A deaf woman and the Better Business Bureau of Greater Maryland Inc. have settled a disability discrimination lawsuit she filed against a former company president, ending a trial that began last week in federal court.
As part of the settlement, lawyers for both sides refused yesterday to give details. Joann Bryant had asked for $100,000 in damages and a court order to restore her to a job in keeping with her experience. But Beth Pepper, her attorney, said yesterday she has not been given a job.
Bryant, 61, was laid off in January, Pepper said.
The case attracted the attention of national and local advocacy groups.
"Maybe the fact that the case was settled sends a good sign," said Marc Charmatz, director of the National Association of the Deaf Law Center in Silver Spring. "The fact that a complaint was raised, answered and taken care of about the inequities a deaf person faced is an important step."
Bryant, who began her job at the organization in 1992 as a bookkeeper, alleged in her lawsuit that former president Philip Kershner and other employees, including her supervisor, vice president of operations Richard "Ben" Hogan, taunted her about her disability. Bryant does not know sign language and reads lips to catch the gist of a conversation. Hogan denied the allegation.
She also said Kershner repeatedly kissed and fondled her despite her objections -- allegations he denied.
The bureau's procedure for dealing with sexual harassment complaints is to report incidents to the president or vice president of the group. Bryant said she did, but to no avail.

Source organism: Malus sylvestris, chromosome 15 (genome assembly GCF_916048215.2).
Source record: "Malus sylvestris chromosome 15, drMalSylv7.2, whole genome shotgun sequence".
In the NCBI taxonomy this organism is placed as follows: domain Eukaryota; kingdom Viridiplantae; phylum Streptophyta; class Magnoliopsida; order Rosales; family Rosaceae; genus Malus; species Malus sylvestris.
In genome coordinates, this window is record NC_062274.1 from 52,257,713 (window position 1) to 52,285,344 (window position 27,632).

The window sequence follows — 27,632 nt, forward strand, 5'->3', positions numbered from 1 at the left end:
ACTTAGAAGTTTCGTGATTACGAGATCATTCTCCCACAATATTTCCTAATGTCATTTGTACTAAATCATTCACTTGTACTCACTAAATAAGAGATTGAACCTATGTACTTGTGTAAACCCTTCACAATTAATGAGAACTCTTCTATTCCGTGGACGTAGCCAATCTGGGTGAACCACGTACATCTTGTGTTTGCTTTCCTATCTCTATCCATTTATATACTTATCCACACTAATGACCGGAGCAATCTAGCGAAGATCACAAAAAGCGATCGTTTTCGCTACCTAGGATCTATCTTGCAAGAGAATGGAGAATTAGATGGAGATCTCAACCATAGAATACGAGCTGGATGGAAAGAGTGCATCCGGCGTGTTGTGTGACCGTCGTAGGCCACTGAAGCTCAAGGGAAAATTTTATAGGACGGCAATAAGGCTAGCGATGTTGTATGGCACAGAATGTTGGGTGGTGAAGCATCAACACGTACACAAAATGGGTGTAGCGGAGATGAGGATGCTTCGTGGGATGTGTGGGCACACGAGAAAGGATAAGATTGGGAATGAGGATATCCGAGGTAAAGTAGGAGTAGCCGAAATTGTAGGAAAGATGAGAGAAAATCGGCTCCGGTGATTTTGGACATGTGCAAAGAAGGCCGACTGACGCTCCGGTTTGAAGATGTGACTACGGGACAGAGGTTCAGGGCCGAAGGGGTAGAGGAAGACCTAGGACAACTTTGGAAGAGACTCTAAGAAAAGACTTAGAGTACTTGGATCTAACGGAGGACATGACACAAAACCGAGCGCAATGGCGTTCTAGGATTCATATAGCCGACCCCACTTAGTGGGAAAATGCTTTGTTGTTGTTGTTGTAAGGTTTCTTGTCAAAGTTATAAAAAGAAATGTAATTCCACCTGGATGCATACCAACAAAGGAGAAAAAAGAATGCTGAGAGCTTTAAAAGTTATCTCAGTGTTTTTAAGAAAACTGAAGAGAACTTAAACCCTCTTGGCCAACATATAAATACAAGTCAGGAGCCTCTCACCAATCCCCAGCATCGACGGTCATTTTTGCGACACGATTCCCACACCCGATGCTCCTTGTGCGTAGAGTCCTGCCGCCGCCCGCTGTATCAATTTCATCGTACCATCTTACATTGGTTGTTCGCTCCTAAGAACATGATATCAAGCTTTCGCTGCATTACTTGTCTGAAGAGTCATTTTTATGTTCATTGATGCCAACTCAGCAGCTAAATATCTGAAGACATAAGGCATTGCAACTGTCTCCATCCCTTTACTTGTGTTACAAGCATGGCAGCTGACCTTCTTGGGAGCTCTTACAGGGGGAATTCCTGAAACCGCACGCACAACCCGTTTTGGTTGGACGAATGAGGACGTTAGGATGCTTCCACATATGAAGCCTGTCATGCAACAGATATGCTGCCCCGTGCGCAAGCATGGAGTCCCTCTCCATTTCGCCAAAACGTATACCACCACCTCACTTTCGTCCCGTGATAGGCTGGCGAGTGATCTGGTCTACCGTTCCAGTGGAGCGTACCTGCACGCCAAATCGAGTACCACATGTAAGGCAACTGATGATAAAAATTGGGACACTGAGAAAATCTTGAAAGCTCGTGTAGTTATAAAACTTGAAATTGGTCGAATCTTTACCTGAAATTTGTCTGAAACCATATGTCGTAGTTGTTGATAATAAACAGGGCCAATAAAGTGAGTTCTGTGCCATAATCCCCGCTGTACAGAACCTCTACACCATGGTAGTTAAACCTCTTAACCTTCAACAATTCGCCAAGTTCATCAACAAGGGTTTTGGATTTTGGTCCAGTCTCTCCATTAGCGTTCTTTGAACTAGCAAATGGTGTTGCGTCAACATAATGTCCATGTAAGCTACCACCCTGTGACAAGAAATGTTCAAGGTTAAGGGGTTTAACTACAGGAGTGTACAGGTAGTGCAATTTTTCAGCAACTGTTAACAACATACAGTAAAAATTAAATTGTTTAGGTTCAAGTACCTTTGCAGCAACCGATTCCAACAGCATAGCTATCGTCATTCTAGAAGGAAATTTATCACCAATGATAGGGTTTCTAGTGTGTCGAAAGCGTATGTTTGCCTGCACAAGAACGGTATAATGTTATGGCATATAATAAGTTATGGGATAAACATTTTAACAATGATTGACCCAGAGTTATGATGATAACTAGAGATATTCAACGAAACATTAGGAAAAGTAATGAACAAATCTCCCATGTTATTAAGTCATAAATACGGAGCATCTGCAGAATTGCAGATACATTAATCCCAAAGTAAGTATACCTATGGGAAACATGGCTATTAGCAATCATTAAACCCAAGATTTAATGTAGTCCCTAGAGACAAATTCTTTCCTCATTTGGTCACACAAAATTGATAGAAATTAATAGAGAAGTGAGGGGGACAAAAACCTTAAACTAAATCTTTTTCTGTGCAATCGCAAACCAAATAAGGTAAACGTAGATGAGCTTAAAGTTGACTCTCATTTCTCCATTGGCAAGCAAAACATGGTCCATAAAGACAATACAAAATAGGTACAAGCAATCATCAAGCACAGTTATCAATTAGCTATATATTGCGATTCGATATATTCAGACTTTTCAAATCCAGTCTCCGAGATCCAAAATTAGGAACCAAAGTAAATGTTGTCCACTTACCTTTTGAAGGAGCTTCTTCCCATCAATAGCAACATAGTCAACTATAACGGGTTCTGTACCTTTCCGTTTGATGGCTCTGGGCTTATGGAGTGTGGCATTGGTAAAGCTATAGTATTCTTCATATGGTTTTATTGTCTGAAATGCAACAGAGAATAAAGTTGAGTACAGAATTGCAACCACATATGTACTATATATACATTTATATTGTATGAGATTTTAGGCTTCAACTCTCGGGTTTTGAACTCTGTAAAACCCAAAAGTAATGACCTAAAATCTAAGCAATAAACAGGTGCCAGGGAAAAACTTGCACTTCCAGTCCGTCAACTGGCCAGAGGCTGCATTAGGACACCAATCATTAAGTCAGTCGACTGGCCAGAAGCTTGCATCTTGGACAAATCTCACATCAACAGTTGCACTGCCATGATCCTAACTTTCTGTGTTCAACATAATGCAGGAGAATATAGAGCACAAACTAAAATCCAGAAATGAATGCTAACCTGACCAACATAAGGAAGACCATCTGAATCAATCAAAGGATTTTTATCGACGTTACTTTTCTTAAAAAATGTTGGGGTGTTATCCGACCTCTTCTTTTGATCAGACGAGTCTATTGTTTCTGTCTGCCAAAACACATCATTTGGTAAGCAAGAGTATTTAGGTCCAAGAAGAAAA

In May 1994, Bryant asked Hogan for a $300 telecommunications device for the deaf known as a TTY to help her do her job as membership coordinator, which required getting callers' phone numbers and addresses. A TTY machine consists of a small screen and a keyboard hooked up to a telephone to allow a deaf person to talk with a caller.
But Hogan and Kershner denied her request for the TTY machine and shortly thereafter moved Bryant to a file clerk position requiring little or no phone use. Their reasoning, according to court documents, was the TTY machine would "provide an undue hardship" on the bureau's operations.
But TTY users and organizations for the deaf disagree.
"It doesn't cost much; it doesn't change how a person does their job nor does it take any more time," Charmatz said.
After being denied a machine, Bryant filed her first of three complaints to the Maryland Human Relations Commission against Kershner and the group, claiming she was demoted to file clerk because of her disability. In April 1995, she filed a lawsuit against the bureau and Kershner alleging violations of the Americans with Disabilities Act.
Pub Date: 6/18/96